Every manufacturing organisation aspires to achieve 100% overall equipment effectiveness (OEE), manufacturing only good parts as fast as possible, with no downtime. Such perfection is unachievable in the real world, but modern track-and-trace technologies can bring it a lot closer, as Tim Dodd of ifm electronic explains.
While perfection – 100% overall equipment effectiveness – may be unachievable, it has been reported that the best manufacturers reach a score of 85%, whereas typical manufacturers score in the range of 60 to 65%. That’s a big difference, so what can those in the typical band do to start moving up?
There is one technology that can deliver big improvements across the whole of a manufacturing business: track and trace.
Effective tracking helps by ensuring that the locations and quantities of raw materials are always known in real time so that nothing is ever misplaced, and re-ordering can be based on reliable, up-to-the-minute data. RFID technology is the key to achieving this by using, for example, mobile RFID on forklift trucks to track the movement and locations of materials in unstructured environments. In many cases, UHF RFID systems will be the right choice for such applications, as it has a long reading range – typically up to 10m – and also supports the simultaneous reading of multiple tags.
Tooling is another area where track-and-trace technology has much to offer. Applying identification tags to tools makes it possible to confirm that the correct tool has been selected for the job in hand and to configure production machines automatically to match the tool installed. Here HF RFID systems are likely to be appropriate because the tools only need to be identified at short range, but the system is likely to be required to operate reliably in a metal-laden environment.
While the elimination of errors is a central facet of improving OEE, if errors do occur, it is essential to be able to determine the source of the problem and which products are affected. Tracking products through the whole production process is the best way of doing this. As soon as a problem is detected, it is then possible to use data from the tracking process to determine where and when the product was processed and thereby determine the point of error. The result is effective quarantine, accurate rework, and minimised scrap rates. In most cases, the RFID systems appropriate for this form of tracking need to transfer a comparatively large amount of data rapidly over short distances, which makes HF systems the most suitable option.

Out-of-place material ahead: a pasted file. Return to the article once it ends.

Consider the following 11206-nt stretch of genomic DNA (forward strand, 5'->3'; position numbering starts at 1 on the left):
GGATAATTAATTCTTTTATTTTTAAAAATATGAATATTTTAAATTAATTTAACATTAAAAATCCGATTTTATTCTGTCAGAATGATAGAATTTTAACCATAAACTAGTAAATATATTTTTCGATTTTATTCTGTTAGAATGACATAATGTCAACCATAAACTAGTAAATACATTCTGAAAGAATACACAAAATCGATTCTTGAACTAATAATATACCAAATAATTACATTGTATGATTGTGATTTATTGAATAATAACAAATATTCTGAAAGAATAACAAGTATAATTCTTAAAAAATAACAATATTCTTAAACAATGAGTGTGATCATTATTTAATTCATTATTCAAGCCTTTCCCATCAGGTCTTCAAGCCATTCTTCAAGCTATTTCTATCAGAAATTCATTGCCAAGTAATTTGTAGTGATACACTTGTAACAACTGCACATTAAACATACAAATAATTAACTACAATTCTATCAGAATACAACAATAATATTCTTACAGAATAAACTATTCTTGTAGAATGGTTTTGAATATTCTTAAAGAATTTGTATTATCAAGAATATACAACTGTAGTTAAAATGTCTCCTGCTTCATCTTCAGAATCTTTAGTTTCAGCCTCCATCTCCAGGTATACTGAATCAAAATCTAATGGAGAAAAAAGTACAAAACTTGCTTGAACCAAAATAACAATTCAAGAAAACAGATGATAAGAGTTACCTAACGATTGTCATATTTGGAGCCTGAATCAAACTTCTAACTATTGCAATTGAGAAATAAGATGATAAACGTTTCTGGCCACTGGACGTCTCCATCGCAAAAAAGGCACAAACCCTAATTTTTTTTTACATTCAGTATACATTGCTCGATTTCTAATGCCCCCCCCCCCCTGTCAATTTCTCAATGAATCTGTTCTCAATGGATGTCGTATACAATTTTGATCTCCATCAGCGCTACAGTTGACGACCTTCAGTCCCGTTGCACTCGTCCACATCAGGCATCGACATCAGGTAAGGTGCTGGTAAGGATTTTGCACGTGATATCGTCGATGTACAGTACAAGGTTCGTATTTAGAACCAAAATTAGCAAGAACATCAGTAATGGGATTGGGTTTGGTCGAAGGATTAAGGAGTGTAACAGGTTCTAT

At the packaging stage, ensuring that the correct packaging is used is an essential part of any quality control programme and can be particularly challenging in environments where similar products with minor but important differences are produced.
Here, tracking both the products and the packaging materials provides a solution, effectively preventing the accidental mixing of lots during packaging. A well-implemented tracking system can also facilitate location tracking, shipment verification and product sequencing for finished goods. A UHF RFID system may be an appropriate solution for large, high-value goods, whereas, for low-value, high-volume items, an optical system using QR or bar codes may be more suitable and cost-effective.
To ensure that the most suitable technology is selected, it is important to review the capabilities and experience of the technology supplier. Does the supplier support all the technologies that might be needed, or will it be forced to offer what it has available rather than what the project really needs? Can the supplier’s systems readily be integrated with higher-level systems such as ERP and MRP? Does the supplier offer support for this type of integration?
If the supplier’s answer to all of these questions is ‘yes’ – as is the case for ifm electronic – you can proceed with confidence and start to reap the benefits that modern track-and-trace technologies can offer. The investment may well be a lot less than you think, and the result could easily be that your business moves up to the next levels of efficiency and profitability.